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Journal Article

Evaluation of the boundary layer dynamics of the TM5 model over Europe

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Karstens,  Ute
Regional Scale Modelling of Atmospheric Trace Gases, Dr. U. Karstens, Department Biogeochemical Systems, Prof. M. Heimann, Max Planck Institute for Biogeochemistry, Max Planck Society;

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Fulltext (public)

BGC2432D.pdf
(Publisher version), 5MB

BGC2432.pdf
(Publisher version), 10MB

Supplementary Material (public)

BGC2432s1.pdf
(Supplementary material), 18MB

Citation

Koffi, E. N., Bergamaschi, P., Karstens, U., Krol, M., Segers, A., Schmidt, M., et al. (2016). Evaluation of the boundary layer dynamics of the TM5 model over Europe. Geoscientific Model Development, 9(9), 3137-3160. doi:10.5194/gmd-9-3137-2016.


Cite as: http://hdl.handle.net/11858/00-001M-0000-002A-1C20-3
Abstract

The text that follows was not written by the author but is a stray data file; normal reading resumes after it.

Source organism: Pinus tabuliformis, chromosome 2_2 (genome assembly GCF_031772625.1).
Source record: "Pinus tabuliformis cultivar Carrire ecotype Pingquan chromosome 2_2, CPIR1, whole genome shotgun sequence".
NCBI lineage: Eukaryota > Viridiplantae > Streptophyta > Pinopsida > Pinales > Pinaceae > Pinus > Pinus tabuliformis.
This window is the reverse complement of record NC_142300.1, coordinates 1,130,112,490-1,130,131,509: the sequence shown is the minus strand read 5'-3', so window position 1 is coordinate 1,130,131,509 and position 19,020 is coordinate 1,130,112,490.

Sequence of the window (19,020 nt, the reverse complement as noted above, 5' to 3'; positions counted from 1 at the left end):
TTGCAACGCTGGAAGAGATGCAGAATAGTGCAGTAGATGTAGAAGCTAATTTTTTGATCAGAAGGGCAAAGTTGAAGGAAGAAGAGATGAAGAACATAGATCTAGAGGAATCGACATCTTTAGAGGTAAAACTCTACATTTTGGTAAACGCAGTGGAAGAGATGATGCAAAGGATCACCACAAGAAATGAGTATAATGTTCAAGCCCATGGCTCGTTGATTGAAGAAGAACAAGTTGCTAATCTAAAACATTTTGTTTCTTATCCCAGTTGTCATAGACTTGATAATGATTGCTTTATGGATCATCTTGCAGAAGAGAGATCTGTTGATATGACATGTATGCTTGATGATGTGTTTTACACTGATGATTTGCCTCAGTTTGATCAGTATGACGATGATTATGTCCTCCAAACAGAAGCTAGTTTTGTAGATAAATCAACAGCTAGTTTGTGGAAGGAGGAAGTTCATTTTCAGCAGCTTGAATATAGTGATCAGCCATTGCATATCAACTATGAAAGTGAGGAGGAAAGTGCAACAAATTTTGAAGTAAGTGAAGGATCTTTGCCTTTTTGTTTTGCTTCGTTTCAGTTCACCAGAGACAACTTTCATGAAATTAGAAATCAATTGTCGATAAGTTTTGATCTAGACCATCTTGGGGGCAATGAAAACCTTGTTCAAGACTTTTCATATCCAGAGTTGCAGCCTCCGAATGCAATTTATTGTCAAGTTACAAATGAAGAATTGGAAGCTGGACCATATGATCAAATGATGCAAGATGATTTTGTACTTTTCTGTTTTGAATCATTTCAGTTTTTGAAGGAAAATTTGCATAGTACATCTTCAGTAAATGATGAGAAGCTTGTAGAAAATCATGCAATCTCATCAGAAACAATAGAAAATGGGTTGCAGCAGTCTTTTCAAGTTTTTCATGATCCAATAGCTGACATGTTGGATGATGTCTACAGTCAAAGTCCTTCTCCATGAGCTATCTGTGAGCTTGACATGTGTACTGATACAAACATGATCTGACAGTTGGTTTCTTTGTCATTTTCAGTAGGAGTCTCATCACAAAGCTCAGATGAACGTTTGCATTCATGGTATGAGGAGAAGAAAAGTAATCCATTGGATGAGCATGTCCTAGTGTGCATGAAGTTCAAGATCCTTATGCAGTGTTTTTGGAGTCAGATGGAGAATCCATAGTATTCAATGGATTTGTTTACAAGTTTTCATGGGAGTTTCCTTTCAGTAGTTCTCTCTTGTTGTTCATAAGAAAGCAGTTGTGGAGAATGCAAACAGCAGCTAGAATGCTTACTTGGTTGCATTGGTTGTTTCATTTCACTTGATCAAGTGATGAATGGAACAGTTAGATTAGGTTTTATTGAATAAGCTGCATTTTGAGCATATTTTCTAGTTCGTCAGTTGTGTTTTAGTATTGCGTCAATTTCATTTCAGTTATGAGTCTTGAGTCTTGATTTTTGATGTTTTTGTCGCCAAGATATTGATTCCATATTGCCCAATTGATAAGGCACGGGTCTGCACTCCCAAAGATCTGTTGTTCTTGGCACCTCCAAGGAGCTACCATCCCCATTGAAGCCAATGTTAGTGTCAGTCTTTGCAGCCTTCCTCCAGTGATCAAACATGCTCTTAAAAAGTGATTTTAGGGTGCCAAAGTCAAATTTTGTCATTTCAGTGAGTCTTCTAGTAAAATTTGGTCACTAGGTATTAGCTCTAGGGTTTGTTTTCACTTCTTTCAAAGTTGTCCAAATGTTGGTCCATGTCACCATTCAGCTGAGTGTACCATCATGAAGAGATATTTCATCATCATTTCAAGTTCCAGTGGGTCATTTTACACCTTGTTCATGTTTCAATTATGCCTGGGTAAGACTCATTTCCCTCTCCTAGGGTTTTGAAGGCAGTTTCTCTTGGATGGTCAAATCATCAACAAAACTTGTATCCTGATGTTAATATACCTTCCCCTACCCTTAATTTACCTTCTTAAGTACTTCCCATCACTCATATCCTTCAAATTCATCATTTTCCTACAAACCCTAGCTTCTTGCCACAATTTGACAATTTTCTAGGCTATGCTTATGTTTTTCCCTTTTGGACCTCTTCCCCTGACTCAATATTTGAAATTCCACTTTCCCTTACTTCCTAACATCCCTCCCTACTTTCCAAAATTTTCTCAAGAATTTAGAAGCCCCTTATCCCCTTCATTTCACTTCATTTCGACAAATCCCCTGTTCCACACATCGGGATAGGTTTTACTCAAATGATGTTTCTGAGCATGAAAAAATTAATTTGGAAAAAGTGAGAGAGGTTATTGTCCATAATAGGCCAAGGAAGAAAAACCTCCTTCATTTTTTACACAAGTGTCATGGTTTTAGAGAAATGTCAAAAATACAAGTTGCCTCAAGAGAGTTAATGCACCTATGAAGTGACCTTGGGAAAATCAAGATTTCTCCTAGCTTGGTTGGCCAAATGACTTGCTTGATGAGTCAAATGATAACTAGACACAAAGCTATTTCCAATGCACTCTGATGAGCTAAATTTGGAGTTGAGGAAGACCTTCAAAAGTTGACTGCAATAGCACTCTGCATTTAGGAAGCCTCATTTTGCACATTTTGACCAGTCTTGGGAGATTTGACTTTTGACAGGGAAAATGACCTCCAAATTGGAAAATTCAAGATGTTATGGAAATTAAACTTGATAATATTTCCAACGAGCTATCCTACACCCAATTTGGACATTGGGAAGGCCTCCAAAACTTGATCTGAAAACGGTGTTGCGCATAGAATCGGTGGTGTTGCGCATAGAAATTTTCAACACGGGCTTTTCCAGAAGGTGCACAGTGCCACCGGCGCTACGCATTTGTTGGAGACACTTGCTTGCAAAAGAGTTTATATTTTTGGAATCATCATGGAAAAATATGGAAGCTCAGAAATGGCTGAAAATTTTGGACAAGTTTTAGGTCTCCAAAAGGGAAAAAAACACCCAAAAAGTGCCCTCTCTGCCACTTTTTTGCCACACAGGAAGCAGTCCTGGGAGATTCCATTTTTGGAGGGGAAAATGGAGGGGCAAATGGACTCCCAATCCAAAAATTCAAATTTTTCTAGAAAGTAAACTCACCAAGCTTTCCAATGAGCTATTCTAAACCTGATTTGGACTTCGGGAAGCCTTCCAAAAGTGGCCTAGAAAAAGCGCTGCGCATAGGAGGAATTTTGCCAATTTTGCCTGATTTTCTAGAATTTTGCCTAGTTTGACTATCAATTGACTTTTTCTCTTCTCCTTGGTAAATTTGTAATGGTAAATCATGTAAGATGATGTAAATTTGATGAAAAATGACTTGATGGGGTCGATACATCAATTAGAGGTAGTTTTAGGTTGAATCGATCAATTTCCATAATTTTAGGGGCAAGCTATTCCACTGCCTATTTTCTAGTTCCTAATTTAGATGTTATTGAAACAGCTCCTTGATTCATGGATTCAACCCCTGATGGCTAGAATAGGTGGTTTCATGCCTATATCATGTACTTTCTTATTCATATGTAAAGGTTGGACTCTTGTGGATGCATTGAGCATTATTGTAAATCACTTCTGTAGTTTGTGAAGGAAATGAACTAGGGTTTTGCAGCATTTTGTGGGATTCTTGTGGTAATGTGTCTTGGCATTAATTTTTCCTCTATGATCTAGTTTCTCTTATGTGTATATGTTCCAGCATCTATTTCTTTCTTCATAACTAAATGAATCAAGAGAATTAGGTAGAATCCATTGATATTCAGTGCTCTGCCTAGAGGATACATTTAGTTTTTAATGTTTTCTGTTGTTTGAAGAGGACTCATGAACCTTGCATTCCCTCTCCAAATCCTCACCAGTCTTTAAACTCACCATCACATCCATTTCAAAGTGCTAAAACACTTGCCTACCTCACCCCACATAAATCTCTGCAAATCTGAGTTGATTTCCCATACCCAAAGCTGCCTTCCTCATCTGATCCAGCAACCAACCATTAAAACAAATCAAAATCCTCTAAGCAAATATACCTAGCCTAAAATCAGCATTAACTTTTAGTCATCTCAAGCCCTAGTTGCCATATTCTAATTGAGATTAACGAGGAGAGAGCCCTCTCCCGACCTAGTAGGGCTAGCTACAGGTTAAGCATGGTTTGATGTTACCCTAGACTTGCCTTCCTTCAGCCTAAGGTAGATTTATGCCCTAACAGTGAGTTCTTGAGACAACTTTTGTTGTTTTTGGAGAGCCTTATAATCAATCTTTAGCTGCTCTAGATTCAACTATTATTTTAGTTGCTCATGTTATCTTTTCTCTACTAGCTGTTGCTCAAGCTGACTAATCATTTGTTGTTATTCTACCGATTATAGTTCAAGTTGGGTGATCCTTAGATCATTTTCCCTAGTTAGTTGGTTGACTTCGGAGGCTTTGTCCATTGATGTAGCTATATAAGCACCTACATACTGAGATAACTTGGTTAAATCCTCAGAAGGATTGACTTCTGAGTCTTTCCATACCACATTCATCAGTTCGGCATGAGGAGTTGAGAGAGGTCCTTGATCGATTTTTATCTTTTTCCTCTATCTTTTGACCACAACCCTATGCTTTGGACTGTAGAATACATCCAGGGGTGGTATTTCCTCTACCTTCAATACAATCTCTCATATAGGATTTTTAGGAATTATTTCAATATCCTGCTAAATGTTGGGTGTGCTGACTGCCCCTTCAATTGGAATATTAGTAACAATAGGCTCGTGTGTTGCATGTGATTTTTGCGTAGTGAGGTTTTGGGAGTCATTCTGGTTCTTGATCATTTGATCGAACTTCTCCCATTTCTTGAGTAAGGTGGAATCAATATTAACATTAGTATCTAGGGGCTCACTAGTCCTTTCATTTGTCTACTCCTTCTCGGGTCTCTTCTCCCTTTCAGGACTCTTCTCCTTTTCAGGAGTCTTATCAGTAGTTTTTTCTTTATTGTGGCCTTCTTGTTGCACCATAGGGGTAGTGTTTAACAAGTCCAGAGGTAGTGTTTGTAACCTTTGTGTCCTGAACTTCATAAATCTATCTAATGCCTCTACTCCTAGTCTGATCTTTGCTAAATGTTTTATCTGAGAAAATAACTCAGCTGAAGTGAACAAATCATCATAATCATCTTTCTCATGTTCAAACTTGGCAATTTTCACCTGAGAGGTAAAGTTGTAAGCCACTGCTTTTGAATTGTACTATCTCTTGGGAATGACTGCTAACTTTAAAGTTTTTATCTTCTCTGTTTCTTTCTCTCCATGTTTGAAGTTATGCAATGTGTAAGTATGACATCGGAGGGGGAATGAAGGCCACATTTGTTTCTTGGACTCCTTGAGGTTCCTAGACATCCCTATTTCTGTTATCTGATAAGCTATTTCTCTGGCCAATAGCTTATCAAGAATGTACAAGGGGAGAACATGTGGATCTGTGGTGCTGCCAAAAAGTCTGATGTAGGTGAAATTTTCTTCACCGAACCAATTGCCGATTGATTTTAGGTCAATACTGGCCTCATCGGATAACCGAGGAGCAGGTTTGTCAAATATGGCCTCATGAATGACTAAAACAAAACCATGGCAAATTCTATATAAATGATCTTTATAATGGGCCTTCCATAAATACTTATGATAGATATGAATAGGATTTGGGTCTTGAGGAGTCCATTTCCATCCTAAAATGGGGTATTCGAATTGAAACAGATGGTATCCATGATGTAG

We evaluate the capability of the global atmospheric transport model TM5 to reproduce observations of the boundary layer dynamics and the associated variability of trace gases close to the surface, using radon (222Rn), which is an excellent tracer for vertical mixing owing to its short lifetime (half-life) of 3.82 days. Focusing on the European scale, we compare the boundary layer height (BLH) in the TM5 model with observations from the NOAA Integrated Global Radiosonde Archive (IGRA) and in addition with ceilometer measurements at Cabauw (The Netherlands) and lidar BLH retrievals at Trainou (France). Furthermore, we compare TM5 simulations of 222Rn activity concentrations, using a novel, process-based 222Rn flux map over Europe (Karstens et al., 2015), with quasi-continuous 222Rn measurements from 10 European monitoring stations. The TM5 model reproduces relatively well the daytime BLH (within ~ 10–20 % for most of the stations), except for coastal sites, for which differences are usually larger due to model representation errors. During night, TM5 overestimates the shallow nocturnal BLHs, especially for the very low observed BLHs (< 100 m) during summer. The 222Rn activity concentration simulations based on the new 222Rn flux map show significant improvements especially regarding the average seasonal variability, compared to simulations using constant 222Rn fluxes. Nevertheless, the (relative) differences between simulated and observed daytime minimum 222Rn activity concentrations are larger for several stations (on the order of 50 %) compared to the (relative) differences between simulated and observed BLH at noon. Although the nocturnal BLH is often higher in the model than observed, simulated 222Rn nighttime maxima are larger at several continental stations, which points to potential deficiencies of TM5 to correctly simulate the vertical gradients within the nocturnal boundary layer, limitations of the 222Rn flux map, or issues related to the definition of the nocturnal BLH. At several stations the simulated decrease of 222Rn activity concentrations in the morning is faster than observed. In addition, simulated vertical 222Rn activity concentration gradients at Cabauw decrease faster than observations during the morning transition period, and are in general lower than observed gradients during daytime, which points to too fast vertical mixing in the TM5 boundary layer during daytime. Furthermore, the capability of the TM5 model to simulate the diurnal BLH cycle is limited due to the current coarse temporal resolution (3 hr/6 hr) of the TM5 input meteorology. Additionally, we analyze the impact of a new treatment of convection in TM5, based on the ECMWF reanalysis, leading to overall significantly lower (on the order of ~ 20 %) surface 222Rn activity concentrations during daytime compared to the current default convection scheme based on Tiedtke (1989). However, the performance of the model simulations compared to the 222Rn observations is very similar in terms of root mean square and correlation coefficient for both convection schemes.